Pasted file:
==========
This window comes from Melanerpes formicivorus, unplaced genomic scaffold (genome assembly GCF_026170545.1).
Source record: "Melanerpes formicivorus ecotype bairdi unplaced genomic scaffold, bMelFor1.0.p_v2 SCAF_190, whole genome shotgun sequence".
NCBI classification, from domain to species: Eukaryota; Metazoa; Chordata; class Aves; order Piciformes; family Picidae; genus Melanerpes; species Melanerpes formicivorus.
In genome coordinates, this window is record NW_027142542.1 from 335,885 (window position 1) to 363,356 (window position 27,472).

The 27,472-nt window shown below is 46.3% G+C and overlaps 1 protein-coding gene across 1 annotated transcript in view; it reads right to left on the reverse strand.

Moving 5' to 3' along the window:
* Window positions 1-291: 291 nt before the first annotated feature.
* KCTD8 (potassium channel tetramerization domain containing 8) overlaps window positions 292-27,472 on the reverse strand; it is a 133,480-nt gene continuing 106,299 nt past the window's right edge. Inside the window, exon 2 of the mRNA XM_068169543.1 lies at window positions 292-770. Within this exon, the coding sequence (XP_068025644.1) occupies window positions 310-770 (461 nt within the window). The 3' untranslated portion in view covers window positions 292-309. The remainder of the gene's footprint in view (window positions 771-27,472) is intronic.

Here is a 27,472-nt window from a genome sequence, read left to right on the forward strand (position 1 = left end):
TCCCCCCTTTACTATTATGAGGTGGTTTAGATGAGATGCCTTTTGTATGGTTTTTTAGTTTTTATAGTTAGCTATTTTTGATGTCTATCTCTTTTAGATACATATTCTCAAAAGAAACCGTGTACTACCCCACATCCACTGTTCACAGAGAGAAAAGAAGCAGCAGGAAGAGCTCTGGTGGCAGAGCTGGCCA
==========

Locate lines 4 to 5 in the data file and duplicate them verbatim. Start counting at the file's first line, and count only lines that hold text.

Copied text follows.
In genome coordinates, this window is record NW_027142542.1 from 335,885 (window position 1) to 363,356 (window position 27,472).

The 27,472-nt window shown below is 46.3% G+C and overlaps 1 protein-coding gene across 1 annotated transcript in view; it reads right to left on the reverse strand.